Paul tells the church in Philippi about God’s peace that “transcends all understanding” that “will guard your hearts and your minds” from whatever threatens the joy we should have in Christ. How do we possess this sense of peace and “rejoice in the Lord always”?
- Know that “the Lord is near” (vs. 5). God’s presence kept Shadrach, Meshach and Abednego safe in King Nucchadnezzar’s fiery furnace (Daniel 3:25), and He will do the same for you. Jesus promised His disciples in Matthew 28:20, “I am with you always, to the very end of the age.“
- Pray (vs. 6). As an alternative to anxiety, ask God for help, remembering that worry does no good (Matt. 6:27). Also pray for others and thank God for what he’s already done in your life.
- Occupy your mind with “whatever is true… noble… right… pure… lovely… admirable… excellent… praiseworthy” (vs. 8). A heavenward focus on the good things of God is a mind and heart guarded from anxiety.
- Put into practice what you’ve learned (vs. 9). Hear, but also do (James 1:22). Evil never brings peace to the one doing it. Matthew Henry comments, “All our privileges and salvation arise in the free mercy of God; yet the enjoyment of them depends on our sincere and holy conduct.” We find peace in doing what God wants us to do.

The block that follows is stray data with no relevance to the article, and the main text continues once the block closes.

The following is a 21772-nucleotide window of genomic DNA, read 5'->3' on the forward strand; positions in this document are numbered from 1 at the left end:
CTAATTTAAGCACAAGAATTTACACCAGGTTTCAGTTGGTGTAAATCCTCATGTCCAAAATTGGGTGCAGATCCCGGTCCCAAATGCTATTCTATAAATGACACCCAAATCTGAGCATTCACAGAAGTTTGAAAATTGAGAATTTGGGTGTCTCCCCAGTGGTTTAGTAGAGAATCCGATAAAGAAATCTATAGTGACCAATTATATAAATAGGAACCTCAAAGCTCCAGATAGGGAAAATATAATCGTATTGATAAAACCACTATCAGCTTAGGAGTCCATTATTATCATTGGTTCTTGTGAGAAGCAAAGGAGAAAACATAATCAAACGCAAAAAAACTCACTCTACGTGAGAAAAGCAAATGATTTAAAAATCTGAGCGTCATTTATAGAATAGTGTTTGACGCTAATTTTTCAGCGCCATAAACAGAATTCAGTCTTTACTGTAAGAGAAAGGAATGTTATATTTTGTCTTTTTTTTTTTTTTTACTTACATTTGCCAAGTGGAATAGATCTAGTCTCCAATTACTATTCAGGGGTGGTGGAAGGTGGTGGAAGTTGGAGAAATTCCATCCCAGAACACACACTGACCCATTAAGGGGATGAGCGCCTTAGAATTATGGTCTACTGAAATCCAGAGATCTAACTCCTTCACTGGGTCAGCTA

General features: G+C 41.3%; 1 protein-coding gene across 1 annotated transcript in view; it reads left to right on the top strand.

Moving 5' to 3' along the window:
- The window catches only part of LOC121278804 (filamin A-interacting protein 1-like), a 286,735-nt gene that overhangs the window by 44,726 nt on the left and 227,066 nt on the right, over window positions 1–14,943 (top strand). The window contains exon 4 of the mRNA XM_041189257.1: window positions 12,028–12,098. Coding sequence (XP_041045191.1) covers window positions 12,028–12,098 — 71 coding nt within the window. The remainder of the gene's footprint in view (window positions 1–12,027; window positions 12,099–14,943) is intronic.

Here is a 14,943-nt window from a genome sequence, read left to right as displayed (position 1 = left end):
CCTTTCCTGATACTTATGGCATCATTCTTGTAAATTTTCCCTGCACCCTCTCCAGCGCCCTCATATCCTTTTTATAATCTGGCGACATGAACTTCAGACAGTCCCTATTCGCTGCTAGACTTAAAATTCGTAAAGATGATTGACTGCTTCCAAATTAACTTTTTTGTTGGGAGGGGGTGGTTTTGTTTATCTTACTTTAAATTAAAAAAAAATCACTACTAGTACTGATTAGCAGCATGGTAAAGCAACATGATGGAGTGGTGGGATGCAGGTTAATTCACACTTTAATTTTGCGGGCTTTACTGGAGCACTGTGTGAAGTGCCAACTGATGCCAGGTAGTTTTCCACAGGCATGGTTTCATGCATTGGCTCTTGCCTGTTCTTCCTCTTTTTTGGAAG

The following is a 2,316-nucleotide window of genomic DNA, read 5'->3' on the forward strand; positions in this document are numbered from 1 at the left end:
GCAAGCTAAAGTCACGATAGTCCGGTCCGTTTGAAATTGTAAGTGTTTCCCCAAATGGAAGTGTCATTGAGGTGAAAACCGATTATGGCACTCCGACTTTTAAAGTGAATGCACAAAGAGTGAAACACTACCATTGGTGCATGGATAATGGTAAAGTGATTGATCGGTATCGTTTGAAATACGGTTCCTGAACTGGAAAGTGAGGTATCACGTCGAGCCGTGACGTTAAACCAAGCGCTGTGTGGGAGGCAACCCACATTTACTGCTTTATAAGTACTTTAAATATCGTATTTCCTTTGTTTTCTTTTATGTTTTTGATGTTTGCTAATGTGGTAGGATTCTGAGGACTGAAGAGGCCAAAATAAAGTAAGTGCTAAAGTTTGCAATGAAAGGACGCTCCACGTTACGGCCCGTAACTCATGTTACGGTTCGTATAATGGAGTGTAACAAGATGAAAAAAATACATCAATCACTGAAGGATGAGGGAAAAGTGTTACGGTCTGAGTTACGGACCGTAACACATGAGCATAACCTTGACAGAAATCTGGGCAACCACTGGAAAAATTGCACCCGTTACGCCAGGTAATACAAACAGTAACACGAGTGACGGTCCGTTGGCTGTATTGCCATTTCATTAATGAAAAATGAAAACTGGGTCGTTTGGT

Clearly, the peace God has for us to claim and find our faith strengthened through is not found in the spaces between life’s turmoil. Maybe God’s peace “transcends all understanding” because we tend to understand peace to be the absence of trials rather than the presence of God and God-given opportunities to grow in our trials.
December 12, 2016 § 2 Comments
Two Thousand Sixteen has been a rough year, personally. It began with a corporate acquisition that left me with more work and less pay. My mid-year introduction to the elder board at church coincided (coincidentally, I hope) with a slew of new problems. I spent the last half of my summer seeking treatment for sinus trouble. Parenting took a frustrating turn as our son’s behavior in school did too. The November election seemed to please very few human beings. Now as the year closes—in fact in the last week—I see a coworker’s 36 year old husband entering hospice, attended the funeral of a neighbor, and had a friend I’ve been mentoring just watch his apartment and all his possessions burn to the ground. Life sucks like that sometimes.